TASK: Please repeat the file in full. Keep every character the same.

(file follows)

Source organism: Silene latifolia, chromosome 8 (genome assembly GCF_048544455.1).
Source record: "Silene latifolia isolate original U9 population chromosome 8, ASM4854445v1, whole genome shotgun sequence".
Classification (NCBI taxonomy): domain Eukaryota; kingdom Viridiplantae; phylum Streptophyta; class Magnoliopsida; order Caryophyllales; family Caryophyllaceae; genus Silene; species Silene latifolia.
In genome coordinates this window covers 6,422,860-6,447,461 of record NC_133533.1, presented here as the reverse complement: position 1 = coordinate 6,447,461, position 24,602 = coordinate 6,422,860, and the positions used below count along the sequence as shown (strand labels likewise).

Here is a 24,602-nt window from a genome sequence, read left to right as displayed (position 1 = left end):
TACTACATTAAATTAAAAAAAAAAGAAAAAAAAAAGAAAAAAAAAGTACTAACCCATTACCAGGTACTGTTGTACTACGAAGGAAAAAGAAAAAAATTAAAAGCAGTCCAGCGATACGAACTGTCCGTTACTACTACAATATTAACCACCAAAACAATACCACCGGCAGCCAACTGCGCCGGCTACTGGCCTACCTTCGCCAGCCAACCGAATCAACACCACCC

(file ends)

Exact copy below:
Source organism: Silene latifolia, chromosome 8 (genome assembly GCF_048544455.1).
Source record: "Silene latifolia isolate original U9 population chromosome 8, ASM4854445v1, whole genome shotgun sequence".
Classification (NCBI taxonomy): domain Eukaryota; kingdom Viridiplantae; phylum Streptophyta; class Magnoliopsida; order Caryophyllales; family Caryophyllaceae; genus Silene; species Silene latifolia.
In genome coordinates this window covers 6,422,860-6,447,461 of record NC_133533.1, presented here as the reverse complement: position 1 = coordinate 6,447,461, position 24,602 = coordinate 6,422,860, and the positions used below count along the sequence as shown (strand labels likewise).

Here is a 24,602-nt window from a genome sequence, read left to right as displayed (position 1 = left end):
TACTACATTAAATTAAAAAAAAAAGAAAAAAAAAAGAAAAAAAAAGTACTAACCCATTACCAGGTACTGTTGTACTACGAAGGAAAAAGAAAAAAATTAAAAGCAGTCCAGCGATACGAACTGTCCGTTACTACTACAATATTAACCACCAAAACAATACCACCGGCAGCCAACTGCGCCGGCTACTGGCCTACCTTCGCCAGCCAACCGAATCAACACCACCC